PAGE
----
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DADE CITY — For peewee players hoping to become future football stars, special teams duty might seem like a chore or a job for lowly substitutes.
Until those players get to Pasco, where coaches teach them the personal and team rewards of the game’s third phase.
“I think it’s when everybody buys into it and realizes that there’s a possibility every time the ball’s kicked to us that they have a chance to score on it,” coach Tom McHugh said. “There’s a pride to being on that unit.”
With good reason. Pasco’s 11 special teams touchdowns lead Tampa Bay and have propelled the Pirates to a 12-0 record and Friday’s Class 5A region final matchup with Jesuit.
In the playoff opener against Alachua Santa Fe, Pasco’s offense was stagnant with two first-quarter interceptions. Janarion Grant ignited the team and lit up the scoreboard by snagging a high punt and racing 71 yards for a touchdown. He did the same thing in the regular season in a pivotal district game against runnerup Fivay.
Special teams also fueled last week’s 31-28 victory over Citra North Marion. Trey Dudley-Giles ripped off a punt return into the Colts’ red zone to set up a key first-half touchdown, and freshman kicker Brandon Ray won the game with 21-yard field goal as time expired.
“When he made it, that was it,” Grant said after the game. “He’s got a couple more years left, so he’ll be pretty good.”
The winning kick was the most important, but it wasn’t Ray’s most impressive field goal. Ray boomed a 46-yarder in the second quarter.
His 22-yarder at the end of the second half was a chip shot — a routine play that proved pivotal.
“If you don’t take it seriously and they block it,” McHugh said, “then you don’t win the game.”
With three Division I-A prospects returning kicks or punts, Pasco takes its special teams seriously. The Pirates work on schemes and blocking for at least 30 minutes each practice to prepare for a game-changing play.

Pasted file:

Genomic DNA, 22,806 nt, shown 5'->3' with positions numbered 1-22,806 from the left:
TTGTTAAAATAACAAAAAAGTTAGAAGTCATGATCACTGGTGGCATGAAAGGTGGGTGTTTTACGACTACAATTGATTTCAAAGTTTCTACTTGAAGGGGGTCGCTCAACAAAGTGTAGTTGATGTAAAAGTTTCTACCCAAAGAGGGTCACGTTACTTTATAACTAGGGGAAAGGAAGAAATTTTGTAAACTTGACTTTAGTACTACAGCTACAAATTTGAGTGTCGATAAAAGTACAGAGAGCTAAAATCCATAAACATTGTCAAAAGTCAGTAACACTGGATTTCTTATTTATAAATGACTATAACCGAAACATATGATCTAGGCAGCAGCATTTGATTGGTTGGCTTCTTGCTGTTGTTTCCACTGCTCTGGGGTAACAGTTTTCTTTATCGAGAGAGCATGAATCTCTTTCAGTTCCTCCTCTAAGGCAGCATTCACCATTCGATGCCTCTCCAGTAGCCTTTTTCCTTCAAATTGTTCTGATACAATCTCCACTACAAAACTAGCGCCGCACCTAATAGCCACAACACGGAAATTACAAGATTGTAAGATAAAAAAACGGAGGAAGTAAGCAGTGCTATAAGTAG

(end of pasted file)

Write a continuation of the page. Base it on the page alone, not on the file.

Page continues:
Dudley-Giles and Grant have each scored four times on a special teams unit that averages almost one touchdown per game. J.D. Edwards and David Emmanuel have each taken kickoffs back for touchdowns, and Pasco also scored on a blocked punt.
“All the athletes and the threats we have,” Dudley-Giles said. “If you prepare for all of us, it’s hard because you have so many of us that can do certain things and do multiple things. It makes us a threat where you have multiple athletes.”
The Pirates average 30 yards on punt returns and 43 on kickoffs and could find themselves in position for a big return Friday. Jesuit gave up a 99-yard kickoff return for a score last week against Robinson and a 97-yarder against Spoto in the regular season.
“That means we’ve got a chance,” Emmanuel said.
McHugh credits his players for understanding the importance of special teams and establishing a strong tradition in the kicking game.
Former Pirates like Josh Johnson (Purdue) and Mitch Wozniak (Florida International) played on special teams in high school. When they got to college, their experience and skills helped them play early. Future college-aspiring Pirates have taken notice, and Pasco is seeing the benefits.
“They’re all on special teams, and that’s how you get on the travel squad,” McHugh said. “They start realizing special teams probably isn’t as bad as everybody makes it out to be.”